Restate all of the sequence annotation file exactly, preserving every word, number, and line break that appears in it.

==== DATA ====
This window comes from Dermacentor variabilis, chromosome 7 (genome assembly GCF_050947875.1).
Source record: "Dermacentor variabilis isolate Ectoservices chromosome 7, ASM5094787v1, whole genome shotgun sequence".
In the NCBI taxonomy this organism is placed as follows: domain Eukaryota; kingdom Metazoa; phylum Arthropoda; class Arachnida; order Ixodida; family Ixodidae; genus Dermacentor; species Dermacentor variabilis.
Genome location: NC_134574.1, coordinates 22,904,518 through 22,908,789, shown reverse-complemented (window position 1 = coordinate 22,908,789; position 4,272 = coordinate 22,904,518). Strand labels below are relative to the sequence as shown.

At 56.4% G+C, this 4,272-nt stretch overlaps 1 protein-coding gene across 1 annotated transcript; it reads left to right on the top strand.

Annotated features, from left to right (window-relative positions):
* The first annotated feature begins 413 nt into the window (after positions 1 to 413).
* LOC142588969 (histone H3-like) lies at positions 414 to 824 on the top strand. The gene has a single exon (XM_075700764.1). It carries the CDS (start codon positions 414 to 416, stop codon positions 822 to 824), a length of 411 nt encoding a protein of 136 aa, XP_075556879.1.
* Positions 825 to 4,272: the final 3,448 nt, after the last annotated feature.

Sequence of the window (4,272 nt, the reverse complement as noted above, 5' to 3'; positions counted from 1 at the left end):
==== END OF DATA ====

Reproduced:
This window comes from Dermacentor variabilis, chromosome 7 (genome assembly GCF_050947875.1).
Source record: "Dermacentor variabilis isolate Ectoservices chromosome 7, ASM5094787v1, whole genome shotgun sequence".
In the NCBI taxonomy this organism is placed as follows: domain Eukaryota; kingdom Metazoa; phylum Arthropoda; class Arachnida; order Ixodida; family Ixodidae; genus Dermacentor; species Dermacentor variabilis.
Genome location: NC_134574.1, coordinates 22,904,518 through 22,908,789, shown reverse-complemented (window position 1 = coordinate 22,908,789; position 4,272 = coordinate 22,904,518). Strand labels below are relative to the sequence as shown.

At 56.4% G+C, this 4,272-nt stretch overlaps 1 protein-coding gene across 1 annotated transcript; it reads left to right on the top strand.

Annotated features, from left to right (window-relative positions):
* The first annotated feature begins 413 nt into the window (after positions 1 to 413).
* LOC142588969 (histone H3-like) lies at positions 414 to 824 on the top strand. The gene has a single exon (XM_075700764.1). It carries the CDS (start codon positions 414 to 416, stop codon positions 822 to 824), a length of 411 nt encoding a protein of 136 aa, XP_075556879.1.
* Positions 825 to 4,272: the final 3,448 nt, after the last annotated feature.

Sequence of the window (4,272 nt, the reverse complement as noted above, 5' to 3'; positions counted from 1 at the left end):